Asian Green Salad Mix (Mizuna, Red Mustard, Tatsoi), Thai Kang Kob Pumpkin, Red Meat Winter Radish, Mustard Greens, Green Peppers, Serrano & Jalapeños, Scallions, Cilantro
This past week has been full of changes and excitement on the farm. Last Sunday we had a fabulous workday planting all of our 2015 garlic crop with a small group of CSA members. The weather was very windy, crisp, and cold; but the work went quickly and efficiently. We really appreciate having CSA members come out and join in with some of our work. Garlic planting is a perfect job for a group of people, since most of us love garlic, everyone seems excited to learn how it gets planted and for us to get it accomplished in one day makes the planting more consistent and efficiently done. Plus a newly straw mulched crop looks beautiful and neat. Sunday was also the last day our apprentice Pete worked with us. This marked the end of our regular season and although the work is not really slowing down for us, it is when the work should be slowing down. Having Pete at the farm for seven months really increased our productivity and allowed our business to produce more than was capable with just the two of us. He was a great addition to our operation and we look forward to seeing what he will do on his own. So now we are back to just the two of us; which for the last few weeks of the CSA and two weekly markets, means a lot of harvest hours. Once December comes we will be coming to market less frequently and working more on planning, administrative, and maintenance projects. For now though, lots of harvesting and selling while the food is still abundant. In the middle of last week we finally had our big high tunnel built. This amazing crew of 5 people took less than two days to erect this huge high tunnel in our backfield. For those of you who come out to the farm, it is definitely changing the view. The high tunnel will allow us many possibilities for increased food production and season extension. We are excited to begin leaning how to produce food well with the issues that arise in a covered and enclosed space. It’s a whole new game.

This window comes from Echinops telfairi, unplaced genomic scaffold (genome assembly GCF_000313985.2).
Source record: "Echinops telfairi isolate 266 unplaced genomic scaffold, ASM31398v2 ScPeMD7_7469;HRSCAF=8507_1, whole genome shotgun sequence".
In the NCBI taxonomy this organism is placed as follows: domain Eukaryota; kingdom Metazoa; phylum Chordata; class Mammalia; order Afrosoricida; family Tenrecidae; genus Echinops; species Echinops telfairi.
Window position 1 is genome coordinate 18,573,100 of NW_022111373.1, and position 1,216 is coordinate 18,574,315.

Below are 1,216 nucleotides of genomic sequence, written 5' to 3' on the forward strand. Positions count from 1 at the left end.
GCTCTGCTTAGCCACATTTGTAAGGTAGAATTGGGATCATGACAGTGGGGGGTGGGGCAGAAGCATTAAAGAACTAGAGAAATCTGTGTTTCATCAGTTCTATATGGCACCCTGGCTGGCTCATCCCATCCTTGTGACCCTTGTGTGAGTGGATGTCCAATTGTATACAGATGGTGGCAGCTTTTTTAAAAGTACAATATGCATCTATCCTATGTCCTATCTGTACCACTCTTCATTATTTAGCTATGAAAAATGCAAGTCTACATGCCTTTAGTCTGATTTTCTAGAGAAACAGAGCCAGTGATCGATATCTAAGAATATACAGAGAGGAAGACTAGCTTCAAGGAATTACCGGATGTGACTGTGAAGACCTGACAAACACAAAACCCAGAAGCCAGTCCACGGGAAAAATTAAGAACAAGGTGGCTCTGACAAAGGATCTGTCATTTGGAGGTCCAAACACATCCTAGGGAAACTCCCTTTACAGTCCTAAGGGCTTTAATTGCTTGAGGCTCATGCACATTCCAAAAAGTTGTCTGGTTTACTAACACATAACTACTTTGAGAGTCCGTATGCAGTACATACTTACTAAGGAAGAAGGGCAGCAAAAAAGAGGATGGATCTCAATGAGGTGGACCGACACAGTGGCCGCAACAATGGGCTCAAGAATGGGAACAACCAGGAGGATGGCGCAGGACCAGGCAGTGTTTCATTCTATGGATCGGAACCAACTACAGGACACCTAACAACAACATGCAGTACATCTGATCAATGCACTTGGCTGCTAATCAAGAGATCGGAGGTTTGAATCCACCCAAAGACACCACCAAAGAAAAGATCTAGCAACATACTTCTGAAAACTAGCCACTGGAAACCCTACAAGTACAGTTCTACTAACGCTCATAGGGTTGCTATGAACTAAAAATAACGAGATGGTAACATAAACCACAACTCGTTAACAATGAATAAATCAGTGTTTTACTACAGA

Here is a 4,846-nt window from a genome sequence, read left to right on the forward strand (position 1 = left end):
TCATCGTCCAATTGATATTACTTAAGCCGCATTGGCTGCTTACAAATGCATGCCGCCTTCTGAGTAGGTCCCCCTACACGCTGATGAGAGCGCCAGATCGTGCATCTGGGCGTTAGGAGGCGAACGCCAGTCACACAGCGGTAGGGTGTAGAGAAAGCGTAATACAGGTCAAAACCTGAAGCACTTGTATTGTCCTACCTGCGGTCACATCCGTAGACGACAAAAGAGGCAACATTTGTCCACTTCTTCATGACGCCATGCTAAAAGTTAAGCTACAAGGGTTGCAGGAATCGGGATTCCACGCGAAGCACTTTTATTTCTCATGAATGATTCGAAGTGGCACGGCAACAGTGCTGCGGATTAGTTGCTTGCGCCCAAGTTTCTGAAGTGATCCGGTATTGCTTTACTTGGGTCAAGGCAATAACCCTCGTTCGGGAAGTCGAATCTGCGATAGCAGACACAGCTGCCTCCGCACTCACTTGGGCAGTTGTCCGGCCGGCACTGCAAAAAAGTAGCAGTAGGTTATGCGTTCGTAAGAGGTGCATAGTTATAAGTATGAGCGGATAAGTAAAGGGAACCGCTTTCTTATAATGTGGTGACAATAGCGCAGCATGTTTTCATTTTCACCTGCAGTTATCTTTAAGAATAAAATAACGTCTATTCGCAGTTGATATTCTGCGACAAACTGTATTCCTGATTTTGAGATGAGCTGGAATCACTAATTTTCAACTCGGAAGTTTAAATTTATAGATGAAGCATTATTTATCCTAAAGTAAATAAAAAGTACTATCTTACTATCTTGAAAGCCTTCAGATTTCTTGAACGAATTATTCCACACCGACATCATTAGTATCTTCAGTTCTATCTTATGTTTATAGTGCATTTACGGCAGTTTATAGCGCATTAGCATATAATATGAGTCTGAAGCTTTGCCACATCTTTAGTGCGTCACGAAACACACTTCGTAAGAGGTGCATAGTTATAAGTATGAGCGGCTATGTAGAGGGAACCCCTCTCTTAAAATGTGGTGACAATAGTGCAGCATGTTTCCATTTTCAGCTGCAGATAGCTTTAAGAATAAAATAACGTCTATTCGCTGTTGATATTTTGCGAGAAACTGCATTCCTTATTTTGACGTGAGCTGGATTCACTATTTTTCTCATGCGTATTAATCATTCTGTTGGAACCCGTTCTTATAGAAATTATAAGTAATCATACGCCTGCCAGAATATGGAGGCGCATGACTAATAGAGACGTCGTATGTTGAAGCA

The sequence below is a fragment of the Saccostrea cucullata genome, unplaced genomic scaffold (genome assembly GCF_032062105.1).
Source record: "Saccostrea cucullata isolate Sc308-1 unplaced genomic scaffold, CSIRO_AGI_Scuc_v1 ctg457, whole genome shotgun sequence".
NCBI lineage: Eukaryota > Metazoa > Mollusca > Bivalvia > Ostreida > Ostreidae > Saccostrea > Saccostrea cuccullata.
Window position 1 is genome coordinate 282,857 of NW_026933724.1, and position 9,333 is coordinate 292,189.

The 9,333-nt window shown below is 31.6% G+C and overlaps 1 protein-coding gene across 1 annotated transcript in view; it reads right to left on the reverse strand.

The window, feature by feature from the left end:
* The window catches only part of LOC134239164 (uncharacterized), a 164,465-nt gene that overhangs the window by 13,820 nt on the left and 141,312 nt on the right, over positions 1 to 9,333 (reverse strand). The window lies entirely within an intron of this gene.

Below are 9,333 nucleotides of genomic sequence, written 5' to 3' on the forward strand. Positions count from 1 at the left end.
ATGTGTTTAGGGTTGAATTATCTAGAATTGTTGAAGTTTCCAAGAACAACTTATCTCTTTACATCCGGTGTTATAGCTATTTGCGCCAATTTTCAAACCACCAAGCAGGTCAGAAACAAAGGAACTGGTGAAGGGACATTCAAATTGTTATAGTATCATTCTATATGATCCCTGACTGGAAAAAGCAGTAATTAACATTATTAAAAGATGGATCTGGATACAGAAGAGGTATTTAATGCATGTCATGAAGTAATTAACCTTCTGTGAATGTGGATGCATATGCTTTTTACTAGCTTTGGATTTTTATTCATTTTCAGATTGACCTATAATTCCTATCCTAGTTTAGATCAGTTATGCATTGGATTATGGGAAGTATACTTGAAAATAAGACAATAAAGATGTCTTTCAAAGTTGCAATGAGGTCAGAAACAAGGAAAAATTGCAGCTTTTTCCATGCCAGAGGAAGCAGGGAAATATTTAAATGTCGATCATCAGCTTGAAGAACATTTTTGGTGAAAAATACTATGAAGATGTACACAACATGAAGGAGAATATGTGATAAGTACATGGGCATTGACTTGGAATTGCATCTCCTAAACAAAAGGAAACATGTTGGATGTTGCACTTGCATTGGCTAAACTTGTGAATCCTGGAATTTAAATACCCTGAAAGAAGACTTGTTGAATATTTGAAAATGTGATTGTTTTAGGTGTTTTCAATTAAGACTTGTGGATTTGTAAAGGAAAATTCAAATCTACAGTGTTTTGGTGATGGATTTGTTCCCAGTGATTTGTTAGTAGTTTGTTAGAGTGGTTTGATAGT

This week’s share includes our favorite Winter squash variety: Thai Kang Kob, technically a pumpkin, it is great in curry, soup, and roasted. It is extremely versatile and has a beautiful hard flesh. We have included a recipe below for Silky Cocount Pumpkin soup. This recipe is absolutely fabulous and easy to make. Over the past few years it has become one of our favorite ways to eat this pumpkin. In addition we have recipes for mustard greens, green peppers, and a wonderful simple salad dressing from Japanese Farm Food which would be great on the salad mix this week. Please enjoy the share…..Autumn and Brian
Silky Coconut-Pumpkin Soup – Hot Sour Salty Sweet by Jeffery Alford & Naomi Duguid
3-4 Shallots unpeeled
1 1/2 lbs of Pumpkin or Squash
2 cups canned Coconut milk
2 cups Pork or Chicken Broth
1 cup loosely packed Cilantro
1/2 teaspoon Salt
2 Tbls. Thai fish sauce
Generous grindings of Black Pepper
¼ cup minced Scallions
In a skillet or on a grill, dry roast the unpeeled shallots until softened and blackened. Peel, cut lengthwise and set aside. Peel the pumpkin and clean off any seeds. Cut into ½-inch cubes. You should have 41/2 – 5 cups cubed pumpkin. Place the coconut milk, broth, pumpkin cubes, shallots, and coriander leaves in a large pot and bring to a boil. Add the salt and simmer over medium heat until the pumpkin is tender, about 10 minutes. **Stir in fish sauce and cook for another 2-3 minutes. Taste for salt and add a little more fish sauce if you wish. (The soup can be served immediately, but has even more flavor if left to stand for up to an hour. Reheat just before serving.) Serve from a large soup bowl or in individual bowls. Grind black pepper over generously, and, if you wish, garnish with a sprinkling of minced scallion greens. Leftovers freeze very well.
**At this point you can strain out about 1/3-1/2 the pumpkin cubes and blend just for a few seconds, return to the pot and the soup will have a slightly more creamy and emulsified texture.
Soy Sauce Vinaigrette – Japanese Farm Food by Nancy Singleton Hachisu
1 Tbls Soy Sauce
1 Tbls Rice Vinegar
2 Tbls Rapeseed Oil
Whisk the soy sauce and vinegar together in a small bowl before drizzle-whisking in the rapeseed oil to emulsify. Take care to rewhisk if you do not dress the salad immediately after making the vinaigrette. Spoon enough well emulsified vinaigrette on the salad to film the leaves and gently toss with light hands. The leaves should not be drippy, nor should there be any dressing pooled up in the bottom of the bowl after serving (if so, you have overdressed the salad). Save any extra dressing in a jar in the refrigerator. Keeps for several weeks or more.